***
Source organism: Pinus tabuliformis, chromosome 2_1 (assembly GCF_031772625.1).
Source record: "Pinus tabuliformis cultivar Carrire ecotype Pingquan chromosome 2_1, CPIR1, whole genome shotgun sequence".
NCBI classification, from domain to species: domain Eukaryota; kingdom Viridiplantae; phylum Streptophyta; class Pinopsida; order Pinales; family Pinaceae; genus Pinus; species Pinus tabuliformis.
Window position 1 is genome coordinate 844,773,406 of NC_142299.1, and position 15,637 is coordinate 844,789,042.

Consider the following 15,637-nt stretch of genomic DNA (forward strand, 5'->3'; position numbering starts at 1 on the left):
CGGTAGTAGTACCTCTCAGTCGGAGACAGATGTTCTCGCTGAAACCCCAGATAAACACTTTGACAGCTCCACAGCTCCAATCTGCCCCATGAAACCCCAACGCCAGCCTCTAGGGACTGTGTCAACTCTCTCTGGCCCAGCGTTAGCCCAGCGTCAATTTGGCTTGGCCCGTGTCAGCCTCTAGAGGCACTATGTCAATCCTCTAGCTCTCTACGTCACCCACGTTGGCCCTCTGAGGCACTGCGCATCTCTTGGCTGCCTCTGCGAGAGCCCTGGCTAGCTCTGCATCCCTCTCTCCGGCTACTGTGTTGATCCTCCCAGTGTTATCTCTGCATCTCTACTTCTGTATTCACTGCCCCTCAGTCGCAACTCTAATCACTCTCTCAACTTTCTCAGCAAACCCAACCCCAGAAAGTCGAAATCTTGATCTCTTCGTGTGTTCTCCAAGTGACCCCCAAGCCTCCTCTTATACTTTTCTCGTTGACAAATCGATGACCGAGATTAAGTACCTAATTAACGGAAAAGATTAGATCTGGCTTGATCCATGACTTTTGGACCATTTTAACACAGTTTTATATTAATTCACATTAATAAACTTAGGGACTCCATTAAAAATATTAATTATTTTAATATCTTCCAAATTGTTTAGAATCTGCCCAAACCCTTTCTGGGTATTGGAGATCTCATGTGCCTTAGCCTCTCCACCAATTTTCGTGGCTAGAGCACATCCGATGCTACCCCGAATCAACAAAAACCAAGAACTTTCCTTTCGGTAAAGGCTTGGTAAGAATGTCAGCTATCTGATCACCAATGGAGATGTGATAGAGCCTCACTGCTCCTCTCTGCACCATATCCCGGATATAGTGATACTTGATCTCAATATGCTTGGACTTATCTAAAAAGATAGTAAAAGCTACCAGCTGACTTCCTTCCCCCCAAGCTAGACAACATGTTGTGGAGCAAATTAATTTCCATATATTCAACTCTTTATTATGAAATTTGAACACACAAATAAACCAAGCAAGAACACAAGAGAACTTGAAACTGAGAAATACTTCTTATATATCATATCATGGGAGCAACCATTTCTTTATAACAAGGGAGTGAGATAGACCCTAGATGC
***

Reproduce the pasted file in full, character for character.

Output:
Source organism: Pinus tabuliformis, chromosome 2_1 (assembly GCF_031772625.1).
Source record: "Pinus tabuliformis cultivar Carrire ecotype Pingquan chromosome 2_1, CPIR1, whole genome shotgun sequence".
NCBI classification, from domain to species: domain Eukaryota; kingdom Viridiplantae; phylum Streptophyta; class Pinopsida; order Pinales; family Pinaceae; genus Pinus; species Pinus tabuliformis.
Window position 1 is genome coordinate 844,773,406 of NC_142299.1, and position 15,637 is coordinate 844,789,042.

Consider the following 15,637-nt stretch of genomic DNA (forward strand, 5'->3'; position numbering starts at 1 on the left):
CGGTAGTAGTACCTCTCAGTCGGAGACAGATGTTCTCGCTGAAACCCCAGATAAACACTTTGACAGCTCCACAGCTCCAATCTGCCCCATGAAACCCCAACGCCAGCCTCTAGGGACTGTGTCAACTCTCTCTGGCCCAGCGTTAGCCCAGCGTCAATTTGGCTTGGCCCGTGTCAGCCTCTAGAGGCACTATGTCAATCCTCTAGCTCTCTACGTCACCCACGTTGGCCCTCTGAGGCACTGCGCATCTCTTGGCTGCCTCTGCGAGAGCCCTGGCTAGCTCTGCATCCCTCTCTCCGGCTACTGTGTTGATCCTCCCAGTGTTATCTCTGCATCTCTACTTCTGTATTCACTGCCCCTCAGTCGCAACTCTAATCACTCTCTCAACTTTCTCAGCAAACCCAACCCCAGAAAGTCGAAATCTTGATCTCTTCGTGTGTTCTCCAAGTGACCCCCAAGCCTCCTCTTATACTTTTCTCGTTGACAAATCGATGACCGAGATTAAGTACCTAATTAACGGAAAAGATTAGATCTGGCTTGATCCATGACTTTTGGACCATTTTAACACAGTTTTATATTAATTCACATTAATAAACTTAGGGACTCCATTAAAAATATTAATTATTTTAATATCTTCCAAATTGTTTAGAATCTGCCCAAACCCTTTCTGGGTATTGGAGATCTCATGTGCCTTAGCCTCTCCACCAATTTTCGTGGCTAGAGCACATCCGATGCTACCCCGAATCAACAAAAACCAAGAACTTTCCTTTCGGTAAAGGCTTGGTAAGAATGTCAGCTATCTGATCACCAATGGAGATGTGATAGAGCCTCACTGCTCCTCTCTGCACCATATCCCGGATATAGTGATACTTGATCTCAATATGCTTGGACTTATCTAAAAAGATAGTAAAAGCTACCAGCTGACTTCCTTCCCCCCAAGCTAGACAACATGTTGTGGAGCAAATTAATTTCCATATATTCAACTCTTTATTATGAAATTTGAACACACAAATAAACCAAGCAAGAACACAAGAGAACTTGAAACTGAGAAATACTTCTTATATATCATATCATGGGAGCAACCATTTCTTTATAACAAGGGAGTGAGATAGACCCTAGATGC